Ever heard of Dottie Harris? The creation of Aimee Horton, she’s a chaotic, engaging, thirty-something mum, and heroine of three books. Survival of the Ginnest (the first in the series) is an innovative novella entirely in the form of Facebook status updates, Survival of the Christmas Spirit is a short story and Mothers Ruined (the latest addition to the series) is Aimee’s first full length novel.
I read the first two of these earlier this year and as soon as Mothers Ruined came out in May I snapped it up! Dottie is very easy to identify with (reassuringly prone to getting herself into scrapes such as accidentally dyeing her children green!) and the books are enjoyable and funny – highly recommended if you’re looking for a light-hearted read this summer.
Aimee is a member of the lovely community of writer/bloggers that I have found myself a part of since starting my blog ten months ago. I love finding out about other people’s writing processes and, as I am currently working on my first book, I was particularly interested to hear about Aimee’s experience of writing and self-publishing her work. I was very pleased when she agreed to an interview:
Hi Aimee, Mothers Ruined has been out for two months now. How did it feel to publish it and what has your experience since then been?
Publishing Mothers Ruined (or Dottie as I often refer to it!) was terrifying. The two previous books I’ve published were small, I could kid myself that negative feedback was ok, but this time I was terrified. The last month I’ve been floating. Nothing productive has been achieved! I’ve just been twitchy waiting for reviews!
As a mum of three young kids (who likes the odd gin!) I found it very easy to identify with Dottie. How much of your own personality did you put into her?
Ha, I think she’s a nicer more dramatic version of me! I think Dottie came from my attempt to laugh rather than cry at the more trying points of motherhood, and she just developed into her own person.
I’m currently writing a book and keep finding my characters surprise me – did you find that when writing this book? Or as it was your third Dottie book, did you already know all there was to know about her?
I think I know Dottie so well she just flowed, it was the other characters, her husband and her friends (and enemies!) which surprised me! I’m very much keen to develop a story for Jane Dottie’s best friend who has touched me a bit!
How long did it take you to write Mother’s Ruined? Do you write every day?
It took about two months to write the full draft, I started officially at the beginning of February after playing about during January. Then with final edits etc. it was done the day before publishing! AHHH!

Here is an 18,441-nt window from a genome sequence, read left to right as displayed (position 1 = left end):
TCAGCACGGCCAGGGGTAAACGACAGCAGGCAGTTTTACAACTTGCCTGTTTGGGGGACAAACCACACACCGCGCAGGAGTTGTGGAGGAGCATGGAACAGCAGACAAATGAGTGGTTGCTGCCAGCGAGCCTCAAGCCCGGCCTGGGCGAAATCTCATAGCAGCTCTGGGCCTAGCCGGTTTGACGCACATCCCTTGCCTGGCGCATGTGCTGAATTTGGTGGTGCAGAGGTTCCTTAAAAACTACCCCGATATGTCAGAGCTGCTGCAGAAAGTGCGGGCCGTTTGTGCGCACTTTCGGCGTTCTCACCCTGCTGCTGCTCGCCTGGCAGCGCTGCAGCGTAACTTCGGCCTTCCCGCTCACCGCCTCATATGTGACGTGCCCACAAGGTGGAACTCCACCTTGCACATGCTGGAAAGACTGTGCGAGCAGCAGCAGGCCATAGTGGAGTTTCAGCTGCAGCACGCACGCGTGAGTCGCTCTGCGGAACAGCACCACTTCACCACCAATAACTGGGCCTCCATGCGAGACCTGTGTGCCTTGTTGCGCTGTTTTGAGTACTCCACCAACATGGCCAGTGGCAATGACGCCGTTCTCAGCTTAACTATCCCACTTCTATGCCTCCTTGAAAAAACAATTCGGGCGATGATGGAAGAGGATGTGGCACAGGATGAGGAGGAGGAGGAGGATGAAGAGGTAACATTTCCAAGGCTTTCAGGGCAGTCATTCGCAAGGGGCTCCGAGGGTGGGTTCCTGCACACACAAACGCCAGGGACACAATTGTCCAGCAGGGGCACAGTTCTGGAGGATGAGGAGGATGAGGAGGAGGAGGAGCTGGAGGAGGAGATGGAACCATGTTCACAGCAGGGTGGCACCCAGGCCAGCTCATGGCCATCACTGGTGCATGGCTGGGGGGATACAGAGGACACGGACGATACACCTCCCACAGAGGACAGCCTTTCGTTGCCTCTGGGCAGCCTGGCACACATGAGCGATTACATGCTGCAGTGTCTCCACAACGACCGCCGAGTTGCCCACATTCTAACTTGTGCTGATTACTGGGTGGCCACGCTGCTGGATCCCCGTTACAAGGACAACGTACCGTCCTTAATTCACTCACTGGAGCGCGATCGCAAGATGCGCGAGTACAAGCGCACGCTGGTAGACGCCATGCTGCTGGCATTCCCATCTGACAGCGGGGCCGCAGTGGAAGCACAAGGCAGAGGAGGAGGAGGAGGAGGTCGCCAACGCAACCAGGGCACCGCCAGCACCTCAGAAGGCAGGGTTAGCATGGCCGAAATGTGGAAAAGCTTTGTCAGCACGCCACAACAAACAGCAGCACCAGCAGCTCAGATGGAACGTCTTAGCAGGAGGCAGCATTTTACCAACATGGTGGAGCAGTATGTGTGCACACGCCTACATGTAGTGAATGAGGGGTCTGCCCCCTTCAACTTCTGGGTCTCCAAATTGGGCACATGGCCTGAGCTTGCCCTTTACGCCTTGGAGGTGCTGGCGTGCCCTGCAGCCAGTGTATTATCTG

I don’t write my stories every day (right now), but I do try and write something,even if it’s an idea for a blog post! When I have a mission I try and write 3 school days a week.
Did you write lots of drafts? What was your editing process?
I often write the first three or four chapters a few times, then just go for it and have one draft, and then HOPEFULLY it’s just a bit of moving around.
I’m lucky to have some lovely people I trust, who put up with me sending words whether it’s on a chapter or a daily word basis – they give me honest feedback, then they help me with editing. Either from a “I would perhaps look at that” or “AIMEE – COMMAS SERIOUSLY?!”
Dottie was really easy to edit and write to be honest, I’m interested to see how this next book comes out with a totally new character.
What made you decide to go down the self-publishing route?
Honestly? Impatience. I wanted it NOW NOW NOW. I know how long it takes to get a traditional deal most of the time, and I’m not very good at waiting. I needed to just publish and move on!
What’s next? Will we be seeing more of Dottie in the future?
I do have more ideas for Dottie, but I want to visit a few other stories first. Dottie has a sequel already lined up, and as I’ve said before I’d love to write about Jane too.
However, right now I’m writing about Lucy and her story so can’t wait to see what happens there!
Sometimes writing a book seems like a massive mountain to climb… and that’s before considering editing, publishing and promoting! Do you have any advice for those of us just starting out?
Set deadlines and targets first of all. Otherwise you may never do it. Also, grow a thick skin and surround yourself in good, honest people who you trust. Be prepared for people to say “I don’t like that” both in the draft and the final released version. Listening to advice is good, but also go with your gut.
Thanks Aimee! Good luck with your next book and I look forward to reading about Lucy and Jane as well as Dottie in the future.
Aimee is currently running a competition on her blog where if you download and review Mothers Ruined on Amazon then you can win a fab print. Go and check it out!
I’m off to crack on with my writing – having found out that Aimee wrote Dottie in three-and-a-half months I feel I should up the pace on my my novel!